Government intervention in the capital allocation process: Excess employment as an IPO selection rule in China
Anders Johansson (),
Johanna Rickne () and
China Economic Review, 2017, vol. 44, issue C, 271-281
We study the role of excessive employment as a selection criterion for initial public offerings (IPOs) in China. Using a large dataset of firms that are eligible for a public offering, we find that firms' that have more excess employment – that is, firms that hire too many people – are more likely to be selected for an IPO. This correlation is stronger for the private sector than for the state sector, suggesting that stock market capital is used to direct capital flows to private firms that comply with politicians' preferred labor practices. A third set of results corroborates the inefficiency of this selection rule by showing that firms with more excess labor underperform after the IPO. We conclude that a political system known for its interventionistic government policies uses its influence over the stock market to signal preferred employment practices.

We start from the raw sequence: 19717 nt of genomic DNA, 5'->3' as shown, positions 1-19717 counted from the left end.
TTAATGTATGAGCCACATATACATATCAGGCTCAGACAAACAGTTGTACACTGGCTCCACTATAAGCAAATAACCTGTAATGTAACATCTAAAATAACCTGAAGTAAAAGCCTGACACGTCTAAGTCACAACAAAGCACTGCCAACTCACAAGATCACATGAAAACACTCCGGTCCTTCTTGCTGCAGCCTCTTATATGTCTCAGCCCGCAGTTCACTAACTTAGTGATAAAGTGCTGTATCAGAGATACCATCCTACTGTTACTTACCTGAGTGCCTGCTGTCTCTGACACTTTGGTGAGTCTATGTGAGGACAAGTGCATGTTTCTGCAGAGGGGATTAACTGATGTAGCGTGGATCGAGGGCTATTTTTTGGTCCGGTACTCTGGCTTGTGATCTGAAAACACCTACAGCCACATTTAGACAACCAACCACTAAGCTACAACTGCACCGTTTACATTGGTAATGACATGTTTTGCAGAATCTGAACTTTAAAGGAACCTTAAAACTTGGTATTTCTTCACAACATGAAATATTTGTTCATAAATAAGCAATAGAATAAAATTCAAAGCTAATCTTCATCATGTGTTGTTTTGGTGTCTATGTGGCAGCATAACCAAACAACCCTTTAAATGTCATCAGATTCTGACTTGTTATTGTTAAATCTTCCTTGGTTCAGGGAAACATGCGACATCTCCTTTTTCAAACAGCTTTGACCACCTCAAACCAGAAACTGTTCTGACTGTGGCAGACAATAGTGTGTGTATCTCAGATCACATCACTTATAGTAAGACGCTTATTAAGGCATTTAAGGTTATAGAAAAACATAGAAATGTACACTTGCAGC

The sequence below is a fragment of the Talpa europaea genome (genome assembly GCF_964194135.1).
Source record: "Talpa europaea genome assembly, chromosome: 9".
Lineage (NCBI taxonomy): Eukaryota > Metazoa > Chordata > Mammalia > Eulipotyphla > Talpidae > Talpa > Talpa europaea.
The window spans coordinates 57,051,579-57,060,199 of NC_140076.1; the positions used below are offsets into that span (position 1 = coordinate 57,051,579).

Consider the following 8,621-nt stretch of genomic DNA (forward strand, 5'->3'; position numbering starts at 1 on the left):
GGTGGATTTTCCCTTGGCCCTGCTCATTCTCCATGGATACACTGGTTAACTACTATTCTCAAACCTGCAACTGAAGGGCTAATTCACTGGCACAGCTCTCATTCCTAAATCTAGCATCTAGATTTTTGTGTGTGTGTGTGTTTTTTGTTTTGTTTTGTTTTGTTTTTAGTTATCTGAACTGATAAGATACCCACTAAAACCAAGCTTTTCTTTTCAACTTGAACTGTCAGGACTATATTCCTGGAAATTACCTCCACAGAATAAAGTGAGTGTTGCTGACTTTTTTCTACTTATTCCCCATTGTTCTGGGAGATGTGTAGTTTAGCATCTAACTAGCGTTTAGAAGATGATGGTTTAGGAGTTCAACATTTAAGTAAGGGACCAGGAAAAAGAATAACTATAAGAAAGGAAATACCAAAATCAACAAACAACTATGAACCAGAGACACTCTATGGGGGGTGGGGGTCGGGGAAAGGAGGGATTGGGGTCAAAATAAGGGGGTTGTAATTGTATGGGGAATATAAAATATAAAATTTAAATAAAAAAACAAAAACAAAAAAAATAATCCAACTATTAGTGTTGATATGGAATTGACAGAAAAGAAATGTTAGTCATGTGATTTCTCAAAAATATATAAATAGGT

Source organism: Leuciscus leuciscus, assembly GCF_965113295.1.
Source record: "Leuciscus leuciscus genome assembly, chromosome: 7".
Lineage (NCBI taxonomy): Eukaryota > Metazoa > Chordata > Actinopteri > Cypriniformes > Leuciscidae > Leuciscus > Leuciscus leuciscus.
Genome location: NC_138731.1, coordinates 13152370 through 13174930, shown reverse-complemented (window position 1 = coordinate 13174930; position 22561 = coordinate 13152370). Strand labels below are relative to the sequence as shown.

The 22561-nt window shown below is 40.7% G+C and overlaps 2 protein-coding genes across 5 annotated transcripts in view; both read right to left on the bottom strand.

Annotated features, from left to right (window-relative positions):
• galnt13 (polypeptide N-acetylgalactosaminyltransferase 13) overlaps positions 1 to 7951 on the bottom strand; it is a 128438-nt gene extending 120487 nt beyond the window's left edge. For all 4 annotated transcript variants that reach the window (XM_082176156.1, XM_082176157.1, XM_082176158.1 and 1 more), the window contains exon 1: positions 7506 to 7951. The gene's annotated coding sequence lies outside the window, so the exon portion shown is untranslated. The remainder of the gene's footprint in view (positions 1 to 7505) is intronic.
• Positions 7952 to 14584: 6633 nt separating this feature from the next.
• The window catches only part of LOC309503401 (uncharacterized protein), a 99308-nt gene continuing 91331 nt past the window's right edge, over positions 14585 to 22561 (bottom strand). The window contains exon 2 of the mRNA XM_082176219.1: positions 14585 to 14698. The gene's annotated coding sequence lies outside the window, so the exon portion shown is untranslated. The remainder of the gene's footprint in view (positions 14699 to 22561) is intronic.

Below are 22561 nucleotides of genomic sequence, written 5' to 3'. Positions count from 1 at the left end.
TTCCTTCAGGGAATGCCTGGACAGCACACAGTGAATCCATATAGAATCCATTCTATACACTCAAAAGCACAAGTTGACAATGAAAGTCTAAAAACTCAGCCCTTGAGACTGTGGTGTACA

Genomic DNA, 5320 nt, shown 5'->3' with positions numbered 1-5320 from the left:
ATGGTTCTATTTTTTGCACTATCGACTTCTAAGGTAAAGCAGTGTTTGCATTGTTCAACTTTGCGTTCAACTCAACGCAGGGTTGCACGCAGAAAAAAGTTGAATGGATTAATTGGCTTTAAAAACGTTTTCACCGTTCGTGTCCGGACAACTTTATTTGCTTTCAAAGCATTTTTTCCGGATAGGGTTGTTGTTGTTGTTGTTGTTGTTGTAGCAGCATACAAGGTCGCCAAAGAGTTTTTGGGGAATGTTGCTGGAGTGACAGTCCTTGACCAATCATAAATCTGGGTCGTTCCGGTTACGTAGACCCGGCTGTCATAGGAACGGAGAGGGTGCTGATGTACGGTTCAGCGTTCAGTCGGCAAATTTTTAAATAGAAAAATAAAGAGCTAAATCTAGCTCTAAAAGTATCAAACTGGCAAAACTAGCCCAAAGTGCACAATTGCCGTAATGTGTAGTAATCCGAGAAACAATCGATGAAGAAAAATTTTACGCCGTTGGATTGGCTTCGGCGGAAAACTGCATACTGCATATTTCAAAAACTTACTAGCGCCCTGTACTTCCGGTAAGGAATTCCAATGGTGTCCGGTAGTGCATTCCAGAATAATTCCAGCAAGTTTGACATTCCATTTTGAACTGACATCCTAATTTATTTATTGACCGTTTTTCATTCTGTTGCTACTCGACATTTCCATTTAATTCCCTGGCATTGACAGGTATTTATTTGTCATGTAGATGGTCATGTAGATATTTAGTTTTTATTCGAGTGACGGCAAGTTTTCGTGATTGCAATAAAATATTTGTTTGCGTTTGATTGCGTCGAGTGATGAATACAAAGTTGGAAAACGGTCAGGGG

Keywords: Local government; Initial public offering; Labor market; Excess labor; Capital allocation; China (search for similar items in EconPapers)
JEL-codes: D72 E24 G32 G34 (search for similar items in EconPapers)
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Persistent link: https://EconPapers.repec.org/RePEc:eee:chieco:v:44:y:2017:i:c:p:271-281
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